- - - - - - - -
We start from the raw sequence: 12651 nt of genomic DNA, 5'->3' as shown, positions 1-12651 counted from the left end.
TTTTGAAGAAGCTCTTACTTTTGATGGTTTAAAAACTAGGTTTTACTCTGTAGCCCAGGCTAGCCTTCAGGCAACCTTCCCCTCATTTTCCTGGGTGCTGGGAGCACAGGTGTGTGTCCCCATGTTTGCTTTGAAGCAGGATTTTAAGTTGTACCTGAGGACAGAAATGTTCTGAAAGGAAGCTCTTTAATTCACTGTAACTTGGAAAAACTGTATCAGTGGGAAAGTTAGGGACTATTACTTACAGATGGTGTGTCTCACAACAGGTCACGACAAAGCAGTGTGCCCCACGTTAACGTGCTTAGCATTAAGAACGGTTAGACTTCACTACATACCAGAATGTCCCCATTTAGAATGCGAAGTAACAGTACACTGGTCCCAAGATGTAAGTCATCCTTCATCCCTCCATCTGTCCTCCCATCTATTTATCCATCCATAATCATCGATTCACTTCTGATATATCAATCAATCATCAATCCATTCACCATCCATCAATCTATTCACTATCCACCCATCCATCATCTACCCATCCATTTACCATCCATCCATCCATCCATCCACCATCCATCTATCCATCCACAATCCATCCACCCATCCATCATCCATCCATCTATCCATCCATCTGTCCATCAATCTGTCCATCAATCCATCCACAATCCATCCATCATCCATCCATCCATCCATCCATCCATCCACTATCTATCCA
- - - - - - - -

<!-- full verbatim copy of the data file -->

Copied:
We start from the raw sequence: 12651 nt of genomic DNA, 5'->3' as shown, positions 1-12651 counted from the left end.
TTTTGAAGAAGCTCTTACTTTTGATGGTTTAAAAACTAGGTTTTACTCTGTAGCCCAGGCTAGCCTTCAGGCAACCTTCCCCTCATTTTCCTGGGTGCTGGGAGCACAGGTGTGTGTCCCCATGTTTGCTTTGAAGCAGGATTTTAAGTTGTACCTGAGGACAGAAATGTTCTGAAAGGAAGCTCTTTAATTCACTGTAACTTGGAAAAACTGTATCAGTGGGAAAGTTAGGGACTATTACTTACAGATGGTGTGTCTCACAACAGGTCACGACAAAGCAGTGTGCCCCACGTTAACGTGCTTAGCATTAAGAACGGTTAGACTTCACTACATACCAGAATGTCCCCATTTAGAATGCGAAGTAACAGTACACTGGTCCCAAGATGTAAGTCATCCTTCATCCCTCCATCTGTCCTCCCATCTATTTATCCATCCATAATCATCGATTCACTTCTGATATATCAATCAATCATCAATCCATTCACCATCCATCAATCTATTCACTATCCACCCATCCATCATCTACCCATCCATTTACCATCCATCCATCCATCCATCCACCATCCATCTATCCATCCACAATCCATCCACCCATCCATCATCCATCCATCTATCCATCCATCTGTCCATCAATCTGTCCATCAATCCATCCACAATCCATCCATCATCCATCCATCCATCCATCCATCCATCCACTATCTATCCA